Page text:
LEONOEL merges design, environmental science, and technology striving to achieve the smallest environmental footprint through the entire life cycle of a garment.
In 2018, we started a comprehensive research on the fashion industry relative to waste management and social and environmental sustainability.
This analysis started by conducting full life cycle assessment of basic clothes made out of the eight following materials:
100% Cotton, 100% Organic Cotton, 100% Hemp, 100% Organic Hemp, 60%Organic Cotton+40%Organic Hemp Mixed, 100%Modal, 95%Modal + 5%Spandex, 100% Virgin Polyester, 100% Regenerated Nylon/plastic into Polyester (Made of plastic bottles, Ocean Plastic, etc.)
In this research, we picked the world’s top 20 sustainable fashion brands and investigated each brand by analyzing the distinct parameters which went into the process of making various garments from seed to disposal.
The case study contained clothes made of different fabric content, farming practices, and disposal methodologies.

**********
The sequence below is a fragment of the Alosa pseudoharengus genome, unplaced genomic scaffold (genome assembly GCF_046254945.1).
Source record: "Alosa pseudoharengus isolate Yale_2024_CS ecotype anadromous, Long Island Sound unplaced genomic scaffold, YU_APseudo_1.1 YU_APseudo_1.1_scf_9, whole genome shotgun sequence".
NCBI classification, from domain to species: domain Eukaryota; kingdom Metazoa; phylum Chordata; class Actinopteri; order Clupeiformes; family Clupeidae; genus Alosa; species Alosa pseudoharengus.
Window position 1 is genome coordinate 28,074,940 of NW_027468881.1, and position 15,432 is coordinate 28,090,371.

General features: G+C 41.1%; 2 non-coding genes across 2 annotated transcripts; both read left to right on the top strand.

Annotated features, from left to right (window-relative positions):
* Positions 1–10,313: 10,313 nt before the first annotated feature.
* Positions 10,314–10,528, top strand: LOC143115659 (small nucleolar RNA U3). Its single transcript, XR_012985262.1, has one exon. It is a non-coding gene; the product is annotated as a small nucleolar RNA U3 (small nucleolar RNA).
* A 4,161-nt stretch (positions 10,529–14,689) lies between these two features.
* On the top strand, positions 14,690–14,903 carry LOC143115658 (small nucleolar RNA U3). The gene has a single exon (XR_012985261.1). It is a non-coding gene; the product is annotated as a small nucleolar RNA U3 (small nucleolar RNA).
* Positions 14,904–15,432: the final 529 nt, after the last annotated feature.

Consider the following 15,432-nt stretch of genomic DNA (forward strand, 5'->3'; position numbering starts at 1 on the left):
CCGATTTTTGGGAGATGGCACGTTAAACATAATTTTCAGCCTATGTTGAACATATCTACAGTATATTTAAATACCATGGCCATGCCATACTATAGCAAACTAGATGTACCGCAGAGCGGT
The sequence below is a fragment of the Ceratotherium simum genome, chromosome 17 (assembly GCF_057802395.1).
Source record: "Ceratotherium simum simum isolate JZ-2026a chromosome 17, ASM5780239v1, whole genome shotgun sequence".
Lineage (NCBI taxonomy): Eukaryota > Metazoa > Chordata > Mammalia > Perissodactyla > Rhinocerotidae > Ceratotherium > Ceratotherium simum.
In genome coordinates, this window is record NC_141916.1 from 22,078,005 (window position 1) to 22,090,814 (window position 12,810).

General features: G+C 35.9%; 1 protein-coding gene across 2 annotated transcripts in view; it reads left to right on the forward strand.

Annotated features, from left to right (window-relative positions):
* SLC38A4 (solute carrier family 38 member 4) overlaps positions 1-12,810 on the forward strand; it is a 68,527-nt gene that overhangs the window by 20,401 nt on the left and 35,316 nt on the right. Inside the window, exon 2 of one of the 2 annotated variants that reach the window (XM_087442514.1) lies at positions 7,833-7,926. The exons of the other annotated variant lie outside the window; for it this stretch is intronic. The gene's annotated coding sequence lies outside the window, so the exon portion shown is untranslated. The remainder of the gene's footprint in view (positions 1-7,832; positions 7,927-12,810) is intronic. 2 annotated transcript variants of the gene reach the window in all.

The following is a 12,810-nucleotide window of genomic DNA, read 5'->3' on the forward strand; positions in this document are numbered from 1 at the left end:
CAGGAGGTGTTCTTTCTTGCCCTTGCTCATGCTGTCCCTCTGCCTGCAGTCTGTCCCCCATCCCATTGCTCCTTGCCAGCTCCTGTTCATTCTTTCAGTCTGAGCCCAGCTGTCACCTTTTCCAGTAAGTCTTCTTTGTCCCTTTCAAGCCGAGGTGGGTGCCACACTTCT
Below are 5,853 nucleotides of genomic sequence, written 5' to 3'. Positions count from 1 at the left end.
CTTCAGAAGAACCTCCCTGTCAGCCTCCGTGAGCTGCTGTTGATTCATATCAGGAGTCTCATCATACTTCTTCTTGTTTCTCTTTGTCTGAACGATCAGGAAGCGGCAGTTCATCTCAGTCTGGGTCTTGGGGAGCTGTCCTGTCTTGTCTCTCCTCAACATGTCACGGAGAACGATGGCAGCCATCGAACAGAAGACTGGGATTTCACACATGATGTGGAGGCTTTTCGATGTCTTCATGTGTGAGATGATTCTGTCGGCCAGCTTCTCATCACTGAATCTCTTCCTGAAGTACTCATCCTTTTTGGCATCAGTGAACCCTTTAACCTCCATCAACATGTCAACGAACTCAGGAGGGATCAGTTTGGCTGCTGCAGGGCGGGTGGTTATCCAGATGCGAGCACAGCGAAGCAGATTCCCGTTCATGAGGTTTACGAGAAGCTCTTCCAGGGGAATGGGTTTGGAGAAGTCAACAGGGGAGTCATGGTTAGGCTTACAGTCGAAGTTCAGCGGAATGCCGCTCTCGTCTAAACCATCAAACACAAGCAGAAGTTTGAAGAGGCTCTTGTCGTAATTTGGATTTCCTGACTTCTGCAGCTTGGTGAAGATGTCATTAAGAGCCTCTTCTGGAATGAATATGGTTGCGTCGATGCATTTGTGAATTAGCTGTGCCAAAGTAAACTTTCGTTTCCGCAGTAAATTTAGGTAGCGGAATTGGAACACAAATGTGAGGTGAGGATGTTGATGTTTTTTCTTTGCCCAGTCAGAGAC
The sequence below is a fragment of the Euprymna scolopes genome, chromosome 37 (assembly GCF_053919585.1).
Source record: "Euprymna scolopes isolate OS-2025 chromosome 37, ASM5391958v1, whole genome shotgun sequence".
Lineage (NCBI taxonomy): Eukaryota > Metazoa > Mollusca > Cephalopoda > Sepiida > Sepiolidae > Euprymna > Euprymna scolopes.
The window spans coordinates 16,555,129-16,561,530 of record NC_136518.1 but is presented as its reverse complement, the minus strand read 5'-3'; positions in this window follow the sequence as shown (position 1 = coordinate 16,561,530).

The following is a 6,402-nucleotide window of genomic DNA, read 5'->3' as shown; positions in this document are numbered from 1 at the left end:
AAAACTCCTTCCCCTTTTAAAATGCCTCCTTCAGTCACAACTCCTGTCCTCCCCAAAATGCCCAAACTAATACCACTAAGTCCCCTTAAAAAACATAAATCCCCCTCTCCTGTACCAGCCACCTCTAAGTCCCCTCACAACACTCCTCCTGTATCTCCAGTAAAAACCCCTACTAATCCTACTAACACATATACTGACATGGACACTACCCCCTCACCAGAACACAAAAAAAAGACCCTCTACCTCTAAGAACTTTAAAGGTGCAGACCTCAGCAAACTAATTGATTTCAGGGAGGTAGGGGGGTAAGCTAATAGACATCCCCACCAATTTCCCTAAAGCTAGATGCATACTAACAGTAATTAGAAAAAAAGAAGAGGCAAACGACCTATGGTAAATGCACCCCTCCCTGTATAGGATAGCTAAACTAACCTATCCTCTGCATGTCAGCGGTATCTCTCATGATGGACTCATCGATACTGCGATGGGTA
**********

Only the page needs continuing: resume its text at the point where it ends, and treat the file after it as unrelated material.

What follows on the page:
The study paid particular attention to crop production/fabric generation, ecological Footprint, water requirement and the cycle of recovery of each garment.
Environmental issues not only take place during the disposal of a garment, but often the entire life cycle of a garment is problematic from seed to disposal. For example, it takes 2,700 liters of water – enough water for one person to consume in two and a half years – to make one cotton shirt. Organic cotton contributes to only 0.7 percent of global cotton production.